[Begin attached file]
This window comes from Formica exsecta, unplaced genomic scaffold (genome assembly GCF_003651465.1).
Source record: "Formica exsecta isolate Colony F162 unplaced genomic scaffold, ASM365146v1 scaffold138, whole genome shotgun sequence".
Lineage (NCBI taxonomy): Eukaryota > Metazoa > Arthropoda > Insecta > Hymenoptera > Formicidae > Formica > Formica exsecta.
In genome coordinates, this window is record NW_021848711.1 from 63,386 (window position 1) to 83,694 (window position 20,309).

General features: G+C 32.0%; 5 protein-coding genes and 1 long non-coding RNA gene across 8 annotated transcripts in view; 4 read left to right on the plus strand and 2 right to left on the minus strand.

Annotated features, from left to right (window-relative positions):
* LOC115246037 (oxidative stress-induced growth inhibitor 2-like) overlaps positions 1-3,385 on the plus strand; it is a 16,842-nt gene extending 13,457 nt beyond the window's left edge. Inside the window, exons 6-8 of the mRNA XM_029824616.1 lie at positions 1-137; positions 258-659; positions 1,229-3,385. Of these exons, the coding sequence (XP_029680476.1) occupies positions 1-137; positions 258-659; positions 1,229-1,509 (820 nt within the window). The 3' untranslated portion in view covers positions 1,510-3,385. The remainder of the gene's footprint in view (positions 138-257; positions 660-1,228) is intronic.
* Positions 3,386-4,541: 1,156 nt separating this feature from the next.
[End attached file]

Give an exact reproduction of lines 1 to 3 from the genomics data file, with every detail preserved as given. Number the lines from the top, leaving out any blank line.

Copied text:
This window comes from Formica exsecta, unplaced genomic scaffold (genome assembly GCF_003651465.1).
Source record: "Formica exsecta isolate Colony F162 unplaced genomic scaffold, ASM365146v1 scaffold138, whole genome shotgun sequence".
Lineage (NCBI taxonomy): Eukaryota > Metazoa > Arthropoda > Insecta > Hymenoptera > Formicidae > Formica > Formica exsecta.